It’s 1986 and for 30 years England has been subdued by a ruthless Church state while resentful and restless secularists are exiled on a remote offshore island.
Atheist adolescent youths, bored, lonely and full of hatred, roam the island’s streets ever alert to English spies and any signs of ‘churchliness’ while across the water theocrats deride their ‘godless kin’.
This is the bleak, dystopian world conjured up by Naomi Wood in a dark and disturbing debut novel which uses religious conflict as a prism through which to examine relationships, emotions and the devastation of lives bereft of hope and love.
Imaginative, character-driven and laced with contemporary themes like faith, intolerance, power and resilience, The Godless Boys is a thought-provoking and cleverly worked story.
Teenager Nathaniel Malraux and his shaven-headed gang, the Malades, have nowhere to go and nothing to do, so they terrorise the local residents and harass anyone suspected of being a believer or ‘Got’.
They are children not just of their parents, who were deported from the mainland during uprisings in the 1950s and 1970s, but also the offspring of the ‘Secular Movement’.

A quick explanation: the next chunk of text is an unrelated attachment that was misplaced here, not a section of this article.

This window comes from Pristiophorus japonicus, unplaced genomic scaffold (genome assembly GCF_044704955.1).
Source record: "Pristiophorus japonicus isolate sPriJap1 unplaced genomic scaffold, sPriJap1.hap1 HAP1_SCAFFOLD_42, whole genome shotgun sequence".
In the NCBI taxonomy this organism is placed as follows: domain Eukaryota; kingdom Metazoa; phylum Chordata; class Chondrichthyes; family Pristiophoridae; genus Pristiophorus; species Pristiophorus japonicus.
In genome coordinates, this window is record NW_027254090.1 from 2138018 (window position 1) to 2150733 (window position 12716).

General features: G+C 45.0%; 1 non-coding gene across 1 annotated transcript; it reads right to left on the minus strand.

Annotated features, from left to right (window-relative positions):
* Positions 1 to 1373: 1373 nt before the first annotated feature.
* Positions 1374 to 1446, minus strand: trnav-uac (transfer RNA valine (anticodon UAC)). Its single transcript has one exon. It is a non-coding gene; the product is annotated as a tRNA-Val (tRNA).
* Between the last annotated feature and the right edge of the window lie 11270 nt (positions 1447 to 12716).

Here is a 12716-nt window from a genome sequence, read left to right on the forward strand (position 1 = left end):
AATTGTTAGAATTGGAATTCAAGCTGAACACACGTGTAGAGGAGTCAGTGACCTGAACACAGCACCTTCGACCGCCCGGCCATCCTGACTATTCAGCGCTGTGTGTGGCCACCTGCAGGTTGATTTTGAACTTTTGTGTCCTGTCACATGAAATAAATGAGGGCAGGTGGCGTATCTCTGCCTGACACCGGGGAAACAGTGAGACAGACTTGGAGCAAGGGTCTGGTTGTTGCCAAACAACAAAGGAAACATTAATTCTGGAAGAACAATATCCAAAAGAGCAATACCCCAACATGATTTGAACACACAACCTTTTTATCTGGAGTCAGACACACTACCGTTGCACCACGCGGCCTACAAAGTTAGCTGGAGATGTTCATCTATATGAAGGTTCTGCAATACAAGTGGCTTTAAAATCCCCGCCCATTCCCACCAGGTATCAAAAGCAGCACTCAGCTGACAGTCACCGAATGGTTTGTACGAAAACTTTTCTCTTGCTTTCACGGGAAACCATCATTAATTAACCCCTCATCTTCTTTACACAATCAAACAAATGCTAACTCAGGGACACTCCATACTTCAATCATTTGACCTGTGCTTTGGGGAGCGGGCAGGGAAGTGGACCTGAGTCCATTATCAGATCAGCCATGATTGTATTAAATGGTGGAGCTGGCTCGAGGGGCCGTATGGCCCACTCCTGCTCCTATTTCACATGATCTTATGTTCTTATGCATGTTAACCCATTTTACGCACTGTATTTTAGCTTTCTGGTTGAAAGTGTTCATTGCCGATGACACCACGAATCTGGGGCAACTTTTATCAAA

The focal point of their dissent is the town’s museum, full of religious books and pamphlets sent over by the Church and a reminder to the young islanders of ‘how easy it is for faith to hijack your head’.
Into this menacing maelstrom comes stowaway Sarah Wicks who turns up on the boat from England as it unloads its weekly cargo of basic essentials.
Sarah is on a mission to find the mother she had been told was an ‘adulterer’ but who, she has learned, was actually deported to the island for taking part in the burning of a church 10 years ago.
It’s a dangerous place for a girl who has known nothing but ‘the croon of Church comfort and has the presence of God in her like a second eye’.
Sarah becomes swept up in the gang’s perilous game play and whilst one of the boys falls in love with her, the rest suspect she is a spy and want revenge for the wrongs of the past.
As the violence escalates, the adventure that was once ‘terrifying and thrilling’ for Sarah becomes increasingly deadly.
The Godless Boys is a powerful and imaginative story...Wood uses richly descriptive prose to create an edgy atmosphere of misery, isolation and desperation whilst exploring faith and faithlessness in its most extreme forms.
A promising debut.
(Picador, paperback, £12.99)